• Check This List Twice: 4 Steps To Abate Coverage Concerns

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    This holiday season give your company the gift of following easy administrative steps to avoid the far-too-common clerical errors that could lead to forfeited insurance coverage, say Vivek Chopra and Mattison Kim at Perkins Coie.

  • Lessons On Notice From 7th Circ. Claims-Made Policy Ruling

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    The Seventh Circuit's recent decision in Hanover Insurance v. R.W. Dunteman contains broad lessons for policyholders — as many claims-made policies include similar aggregation and claims notice provisions as the one at issue — on how to preserve coverage, say Brian Scarbrough and Maura Smyles at Jenner & Block.

  • A Recovery Option For Lenders With Planes Stuck In Russia

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    For aircraft lessors considering insurance coverage litigation to recover for losses of equipment leased to Russian airlines, negotiating an assignment of rights may provide a faster pathway to recovery, say David Klein and Jose Lua-Valencia at Pillsbury.

  • Trends And Opportunities In Canada's Insurance M&A Market

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    Laurie LaPalme and Derek Levinsky at Dentons discuss the results of a survey regarding Canada's insurance mergers and acquisitions market, and their expectations for the next year in this space — including an increased focus on accident and sickness insurance, and technology-focused assets.

  • Breach Cases Hint At Liability Coverage For Mobile Losses

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    Although federal courts haven't ruled on whether commercial general liability insurance covers companies' revenue losses when customers cannot use their mobile devices, recent cases involving Target and Home Depot payment card data breaches suggest that coverage may be available, says Morgan Churma at Farella Braun.

  • Insurance Perils For Health Providers Using 3D-Printing Tech

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    As the medical polymer market quickly grows amid burgeoning demand for the 3D printing of medical devices, a recent case involving liability for a 3D-printed dental implant surgery exposes the potential gap in medical malpractice and product liability coverage for health care professionals designing and using these products, says Paul Farquharson at Semmes.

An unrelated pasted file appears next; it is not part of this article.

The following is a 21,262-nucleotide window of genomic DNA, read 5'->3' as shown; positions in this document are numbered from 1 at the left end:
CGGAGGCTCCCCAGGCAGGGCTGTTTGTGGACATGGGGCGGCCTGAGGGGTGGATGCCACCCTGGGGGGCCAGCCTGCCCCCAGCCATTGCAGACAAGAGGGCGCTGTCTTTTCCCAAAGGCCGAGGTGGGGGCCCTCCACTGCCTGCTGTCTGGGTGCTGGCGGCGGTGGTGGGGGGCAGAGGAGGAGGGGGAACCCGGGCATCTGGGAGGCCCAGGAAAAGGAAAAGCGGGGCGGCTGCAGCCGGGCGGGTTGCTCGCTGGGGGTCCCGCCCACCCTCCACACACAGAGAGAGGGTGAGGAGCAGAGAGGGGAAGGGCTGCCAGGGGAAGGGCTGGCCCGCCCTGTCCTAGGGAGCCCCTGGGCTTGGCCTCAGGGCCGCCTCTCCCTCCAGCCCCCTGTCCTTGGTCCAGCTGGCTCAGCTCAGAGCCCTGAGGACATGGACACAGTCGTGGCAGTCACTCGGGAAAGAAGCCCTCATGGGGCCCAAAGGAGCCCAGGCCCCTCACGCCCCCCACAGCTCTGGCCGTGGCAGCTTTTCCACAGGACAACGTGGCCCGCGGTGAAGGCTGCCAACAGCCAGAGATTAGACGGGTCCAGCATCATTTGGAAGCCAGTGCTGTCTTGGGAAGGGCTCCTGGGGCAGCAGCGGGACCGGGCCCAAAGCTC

• Insurance Ruling Provides Lessons On Cyberattack 'Twofers'

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    A recent Minnesota federal court decision, SJ Computers v. Travelers, illustrates how an insurance policy with separate limits for computer fraud and social engineering fraud applies to a cyberattack with both components, say Joshua Polster and Laurel Fresquez at Simpson Thacher.

  • D&O Insurer Challenges Amid Market, Economic Turbulence

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    The decline of record market capitalizations, compounded by high litigation and securities class action exposure, leaves directors and officers insurance carriers and issuers facing economic contraction as companies grapple with the institutionalization of environmental, social and governance investment priorities amid a new Cold War, say Nessim Mezrahi and Stephen Sigrist at SAR.

  • Risk Mitigation In Face Of Rising Legal Malpractice Claims

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    As the recent rise in frequency and cost of legal malpractice claims is expected to continue amid global high inflation and economic uncertainty, law firms and insurers would be wise to evaluate key risk areas and consider six steps to minimize exposure, say Nicole Shapiro and Cory Stumpf at Atheria Law.

  • 2 Illinois Cases Poised To Shape BIPA Litigation Landscape

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    The Illinois Supreme Court's anticipated rulings in Tims v. Black Horse and Cothron v. White Castle could alter the outlook for Biometric Information Privacy Act litigation, putting an end to companies' and insurers' willingness to pour money into expensive settlements, say Pamela Signorello and Megan Brown at Wiley.

  • What Del. Officer Exculpation Law Means For D&O Insurance

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    Following a recent Delaware code amendment to allow corporate exculpation of officers, businesses considering whether to update their articles of incorporation accordingly should factor in the potential benefits respecting the availability and cost of directors and officers insurance, say Bryan Coffey and Peter Gillon at Pillsbury.